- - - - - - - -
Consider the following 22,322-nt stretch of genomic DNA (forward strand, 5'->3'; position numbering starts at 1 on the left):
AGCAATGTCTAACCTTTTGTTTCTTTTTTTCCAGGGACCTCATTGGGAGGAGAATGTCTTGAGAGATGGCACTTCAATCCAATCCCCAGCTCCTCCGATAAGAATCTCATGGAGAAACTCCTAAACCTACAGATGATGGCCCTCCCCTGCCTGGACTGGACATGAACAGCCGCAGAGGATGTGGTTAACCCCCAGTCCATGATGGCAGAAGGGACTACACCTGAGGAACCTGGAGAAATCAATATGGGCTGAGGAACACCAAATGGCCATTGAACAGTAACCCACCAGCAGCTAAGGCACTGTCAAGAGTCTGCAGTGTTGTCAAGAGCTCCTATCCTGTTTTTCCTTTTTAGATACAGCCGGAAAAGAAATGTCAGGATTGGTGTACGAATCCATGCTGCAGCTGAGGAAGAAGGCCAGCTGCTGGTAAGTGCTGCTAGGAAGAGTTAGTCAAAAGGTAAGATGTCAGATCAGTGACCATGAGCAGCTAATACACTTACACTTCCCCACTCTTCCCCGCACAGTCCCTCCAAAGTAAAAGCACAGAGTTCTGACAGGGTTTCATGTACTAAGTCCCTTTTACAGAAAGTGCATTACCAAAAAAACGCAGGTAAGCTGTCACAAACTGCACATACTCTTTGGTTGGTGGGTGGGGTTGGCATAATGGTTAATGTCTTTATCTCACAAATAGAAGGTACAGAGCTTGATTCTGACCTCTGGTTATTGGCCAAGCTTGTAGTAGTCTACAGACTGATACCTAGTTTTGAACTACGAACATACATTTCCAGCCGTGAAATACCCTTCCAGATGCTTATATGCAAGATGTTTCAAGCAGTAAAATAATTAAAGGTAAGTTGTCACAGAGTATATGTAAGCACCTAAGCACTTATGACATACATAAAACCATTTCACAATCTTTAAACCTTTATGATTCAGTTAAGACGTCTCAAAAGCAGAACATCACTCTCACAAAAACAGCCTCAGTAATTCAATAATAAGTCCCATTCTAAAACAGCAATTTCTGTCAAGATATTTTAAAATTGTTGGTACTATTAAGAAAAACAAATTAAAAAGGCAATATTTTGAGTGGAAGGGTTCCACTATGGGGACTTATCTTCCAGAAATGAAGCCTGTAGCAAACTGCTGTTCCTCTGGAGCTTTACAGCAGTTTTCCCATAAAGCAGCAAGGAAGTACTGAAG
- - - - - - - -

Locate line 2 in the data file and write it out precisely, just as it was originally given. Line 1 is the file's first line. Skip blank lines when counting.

AGCAATGTCTAACCTTTTGTTTCTTTTTTTCCAGGGACCTCATTGGGAGGAGAATGTCTTGAGAGATGGCACTTCAATCCAATCCCCAGCTCCTCCGATAAGAATCTCATGGAGAAACTCCTAAACCTACAGATGATGGCCCTCCCCTGCCTGGACTGGACATGAACAGCCGCAGAGGATGTGGTTAACCCCCAGTCCATGATGGCAGAAGGGACTACACCTGAGGAACCTGGAGAAATCAATATGGGCTGAGGAACACCAAATGGCCATTGAACAGTAACCCACCAGCAGCTAAGGCACTGTCAAGAGTCTGCAGTGTTGTCAAGAGCTCCTATCCTGTTTTTCCTTTTTAGATACAGCCGGAAAAGAAATGTCAGGATTGGTGTACGAATCCATGCTGCAGCTGAGGAAGAAGGCCAGCTGCTGGTAAGTGCTGCTAGGAAGAGTTAGTCAAAAGGTAAGATGTCAGATCAGTGACCATGAGCAGCTAATACACTTACACTTCCCCACTCTTCCCCGCACAGTCCCTCCAAAGTAAAAGCACAGAGTTCTGACAGGGTTTCATGTACTAAGTCCCTTTTACAGAAAGTGCATTACCAAAAAAACGCAGGTAAGCTGTCACAAACTGCACATACTCTTTGGTTGGTGGGTGGGGTTGGCATAATGGTTAATGTCTTTATCTCACAAATAGAAGGTACAGAGCTTGATTCTGACCTCTGGTTATTGGCCAAGCTTGTAGTAGTCTACAGACTGATACCTAGTTTTGAACTACGAACATACATTTCCAGCCGTGAAATACCCTTCCAGATGCTTATATGCAAGATGTTTCAAGCAGTAAAATAATTAAAGGTAAGTTGTCACAGAGTATATGTAAGCACCTAAGCACTTATGACATACATAAAACCATTTCACAATCTTTAAACCTTTATGATTCAGTTAAGACGTCTCAAAAGCAGAACATCACTCTCACAAAAACAGCCTCAGTAATTCAATAATAAGTCCCATTCTAAAACAGCAATTTCTGTCAAGATATTTTAAAATTGTTGGTACTATTAAGAAAAACAAATTAAAAAGGCAATATTTTGAGTGGAAGGGTTCCACTATGGGGACTTATCTTCCAGAAATGAAGCCTGTAGCAAACTGCTGTTCCTCTGGAGCTTTACAGCAGTTTTCCCATAAAGCAGCAAGGAAGTACTGAAG